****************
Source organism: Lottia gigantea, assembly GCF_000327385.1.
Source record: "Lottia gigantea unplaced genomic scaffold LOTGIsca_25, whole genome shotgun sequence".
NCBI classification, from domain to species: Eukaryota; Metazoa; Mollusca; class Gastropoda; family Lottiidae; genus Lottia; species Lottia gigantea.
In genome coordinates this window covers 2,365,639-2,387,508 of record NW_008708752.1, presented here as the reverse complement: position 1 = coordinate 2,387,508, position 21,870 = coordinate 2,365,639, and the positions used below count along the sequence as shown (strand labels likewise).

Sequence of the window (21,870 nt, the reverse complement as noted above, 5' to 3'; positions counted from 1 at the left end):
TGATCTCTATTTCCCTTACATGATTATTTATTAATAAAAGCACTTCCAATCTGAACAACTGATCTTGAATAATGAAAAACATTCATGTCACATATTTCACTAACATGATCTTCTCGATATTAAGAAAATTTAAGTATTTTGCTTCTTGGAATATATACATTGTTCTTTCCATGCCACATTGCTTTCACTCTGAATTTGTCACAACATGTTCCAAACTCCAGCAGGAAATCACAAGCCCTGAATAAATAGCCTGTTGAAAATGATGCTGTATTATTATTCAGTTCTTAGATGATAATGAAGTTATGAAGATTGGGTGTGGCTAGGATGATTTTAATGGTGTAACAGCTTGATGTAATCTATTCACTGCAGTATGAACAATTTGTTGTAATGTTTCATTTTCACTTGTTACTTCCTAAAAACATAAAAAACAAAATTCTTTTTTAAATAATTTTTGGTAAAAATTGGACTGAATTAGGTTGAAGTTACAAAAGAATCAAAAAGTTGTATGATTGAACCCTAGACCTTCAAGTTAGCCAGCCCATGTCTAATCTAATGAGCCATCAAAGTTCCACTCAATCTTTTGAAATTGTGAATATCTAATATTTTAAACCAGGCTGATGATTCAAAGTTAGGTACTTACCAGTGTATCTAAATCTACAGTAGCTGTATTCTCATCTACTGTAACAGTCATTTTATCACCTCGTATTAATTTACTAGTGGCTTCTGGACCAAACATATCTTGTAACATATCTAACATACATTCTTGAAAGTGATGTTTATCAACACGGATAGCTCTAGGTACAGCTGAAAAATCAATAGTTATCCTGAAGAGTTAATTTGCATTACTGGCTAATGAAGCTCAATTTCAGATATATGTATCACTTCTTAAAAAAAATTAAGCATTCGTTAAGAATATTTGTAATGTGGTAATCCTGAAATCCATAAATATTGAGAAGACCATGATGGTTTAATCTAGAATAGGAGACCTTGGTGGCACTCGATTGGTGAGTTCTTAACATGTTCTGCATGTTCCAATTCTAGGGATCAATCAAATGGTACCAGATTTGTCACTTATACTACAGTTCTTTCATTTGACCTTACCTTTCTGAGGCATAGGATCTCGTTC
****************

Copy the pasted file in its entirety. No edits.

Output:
Source organism: Lottia gigantea, assembly GCF_000327385.1.
Source record: "Lottia gigantea unplaced genomic scaffold LOTGIsca_25, whole genome shotgun sequence".
NCBI classification, from domain to species: Eukaryota; Metazoa; Mollusca; class Gastropoda; family Lottiidae; genus Lottia; species Lottia gigantea.
In genome coordinates this window covers 2,365,639-2,387,508 of record NW_008708752.1, presented here as the reverse complement: position 1 = coordinate 2,387,508, position 21,870 = coordinate 2,365,639, and the positions used below count along the sequence as shown (strand labels likewise).

Sequence of the window (21,870 nt, the reverse complement as noted above, 5' to 3'; positions counted from 1 at the left end):
TGATCTCTATTTCCCTTACATGATTATTTATTAATAAAAGCACTTCCAATCTGAACAACTGATCTTGAATAATGAAAAACATTCATGTCACATATTTCACTAACATGATCTTCTCGATATTAAGAAAATTTAAGTATTTTGCTTCTTGGAATATATACATTGTTCTTTCCATGCCACATTGCTTTCACTCTGAATTTGTCACAACATGTTCCAAACTCCAGCAGGAAATCACAAGCCCTGAATAAATAGCCTGTTGAAAATGATGCTGTATTATTATTCAGTTCTTAGATGATAATGAAGTTATGAAGATTGGGTGTGGCTAGGATGATTTTAATGGTGTAACAGCTTGATGTAATCTATTCACTGCAGTATGAACAATTTGTTGTAATGTTTCATTTTCACTTGTTACTTCCTAAAAACATAAAAAACAAAATTCTTTTTTAAATAATTTTTGGTAAAAATTGGACTGAATTAGGTTGAAGTTACAAAAGAATCAAAAAGTTGTATGATTGAACCCTAGACCTTCAAGTTAGCCAGCCCATGTCTAATCTAATGAGCCATCAAAGTTCCACTCAATCTTTTGAAATTGTGAATATCTAATATTTTAAACCAGGCTGATGATTCAAAGTTAGGTACTTACCAGTGTATCTAAATCTACAGTAGCTGTATTCTCATCTACTGTAACAGTCATTTTATCACCTCGTATTAATTTACTAGTGGCTTCTGGACCAAACATATCTTGTAACATATCTAACATACATTCTTGAAAGTGATGTTTATCAACACGGATAGCTCTAGGTACAGCTGAAAAATCAATAGTTATCCTGAAGAGTTAATTTGCATTACTGGCTAATGAAGCTCAATTTCAGATATATGTATCACTTCTTAAAAAAAATTAAGCATTCGTTAAGAATATTTGTAATGTGGTAATCCTGAAATCCATAAATATTGAGAAGACCATGATGGTTTAATCTAGAATAGGAGACCTTGGTGGCACTCGATTGGTGAGTTCTTAACATGTTCTGCATGTTCCAATTCTAGGGATCAATCAAATGGTACCAGATTTGTCACTTATACTACAGTTCTTTCATTTGACCTTACCTTTCTGAGGCATAGGATCTCGTTC